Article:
Jeffrey Ake, a contractor, was kidnapped on April 11, 2005, and shown in a videotape two days later. He has not been seen or heard from since. His kidnappers demanded $2 million in exchange for his release. After three weeks of negotiations, the kidnappers cut off all communication. Ake is presumed dead and his family held a private funeral for him in the summer of 2014.
Andre Durant, Callie Scheepers, Hardus Greeff and Johann Enslin, four contractors, were abducted at a bogus roadblock in Baghdad by unidentified men on December 10, 2006, along with five Iraqis. The Iraqis were released two days later. The kidnappers demanded $8 million ransom. Ten days after the abduction, Andre spoke to his wife briefly in a “proof of life” phone call. There were some talks that these four were still alive in January 2007, but since then there has been no word on their fate.
Rifat Mohammed Rifat, an Iraqi-born prison worker, he was taken hostage on April 8, 2004. He is still missing.
Samuel Edward, an engineer working for Iraqna Mobile Company, was kidnapped on September 26, 2005, in Baghdad. His Iraqi driver was left unharmed.
Sinan Krause, a technician at the Iraqi Foreign Ministry, was kidnapped on February 6, 2007, with his mother Hannelore in Baghdad. Their kidnappers demanded that Germany withdraw its troops from Afghanistan. Hannelore was released on July 10, 2007, but Sinan hasn’t been seen or heard from since a video was released on September 11, 2007. The video was recorded before Hannelore was released. It showed Sinan saying goodbye to his mother. Their kidnappers issued a final 10-day deadline in the video for Germany to withdraw its troops from Afghanistan. They threatened to slit Sinan’s throat if their demand was not met. On April 24, 2008, his father appealed to the captors to release his son. The kidnappers ignored the plea and Sinan’s fate is unknown.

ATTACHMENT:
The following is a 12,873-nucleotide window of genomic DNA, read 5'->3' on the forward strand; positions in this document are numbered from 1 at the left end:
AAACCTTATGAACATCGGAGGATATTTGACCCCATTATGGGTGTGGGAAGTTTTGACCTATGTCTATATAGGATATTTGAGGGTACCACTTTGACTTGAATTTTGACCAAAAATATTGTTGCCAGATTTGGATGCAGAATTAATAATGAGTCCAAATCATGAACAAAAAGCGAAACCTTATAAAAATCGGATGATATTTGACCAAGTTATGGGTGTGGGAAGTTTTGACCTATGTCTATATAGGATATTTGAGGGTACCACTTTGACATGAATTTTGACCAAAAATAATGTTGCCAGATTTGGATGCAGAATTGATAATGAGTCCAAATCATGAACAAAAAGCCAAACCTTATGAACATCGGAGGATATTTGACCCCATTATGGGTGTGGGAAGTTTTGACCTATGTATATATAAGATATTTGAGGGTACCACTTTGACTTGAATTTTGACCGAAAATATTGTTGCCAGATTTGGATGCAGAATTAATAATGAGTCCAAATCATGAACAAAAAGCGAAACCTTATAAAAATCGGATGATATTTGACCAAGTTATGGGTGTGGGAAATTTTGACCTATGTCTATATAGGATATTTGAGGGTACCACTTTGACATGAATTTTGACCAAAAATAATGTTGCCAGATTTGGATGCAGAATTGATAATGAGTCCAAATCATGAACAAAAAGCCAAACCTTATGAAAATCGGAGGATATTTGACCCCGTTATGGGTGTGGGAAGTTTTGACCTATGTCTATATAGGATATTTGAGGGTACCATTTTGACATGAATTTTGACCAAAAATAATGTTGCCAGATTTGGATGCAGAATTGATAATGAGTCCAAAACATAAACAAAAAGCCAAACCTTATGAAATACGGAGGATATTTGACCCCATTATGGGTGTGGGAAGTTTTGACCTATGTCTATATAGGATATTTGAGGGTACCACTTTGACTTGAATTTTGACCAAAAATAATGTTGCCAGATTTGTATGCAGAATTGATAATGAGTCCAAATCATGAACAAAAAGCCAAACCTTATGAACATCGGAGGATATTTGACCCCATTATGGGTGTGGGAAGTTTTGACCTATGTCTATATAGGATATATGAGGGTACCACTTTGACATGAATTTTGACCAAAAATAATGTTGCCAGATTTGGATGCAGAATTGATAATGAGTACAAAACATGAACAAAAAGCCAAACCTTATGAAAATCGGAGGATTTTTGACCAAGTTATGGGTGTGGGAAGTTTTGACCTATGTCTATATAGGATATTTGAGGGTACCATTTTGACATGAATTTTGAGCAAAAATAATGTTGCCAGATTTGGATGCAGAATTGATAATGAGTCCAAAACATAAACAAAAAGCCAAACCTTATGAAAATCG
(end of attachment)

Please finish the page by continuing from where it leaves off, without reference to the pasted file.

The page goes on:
Moses Munyao and George Noballa, engineers from the Iraqna telephone company, were reported kidnapped after an ambush on January 18, 2006. They were never found.
Rami Daas, a 26 year-old Palestinian student, was reported kidnapped by his family on May 9, 2005, by gunmen in the northern city of Mosul. His fate is unknown.
Contractors/Civilians Missing or Captured in Afghanistan (from Wikipedia)
Caitlan Connemara Coleman, a tourist, was kidnapped along with her Canadian husband Joshua Ainslie Boyle by the Taliban in October 2012. Coleman was seven months pregnant at the time and has since given birth in captivity. The couple appeared in two hostage videos sent to their families in 2013. In November 2015, Coleman’s family received a letter from her stating she had given birth to a second son in captivity.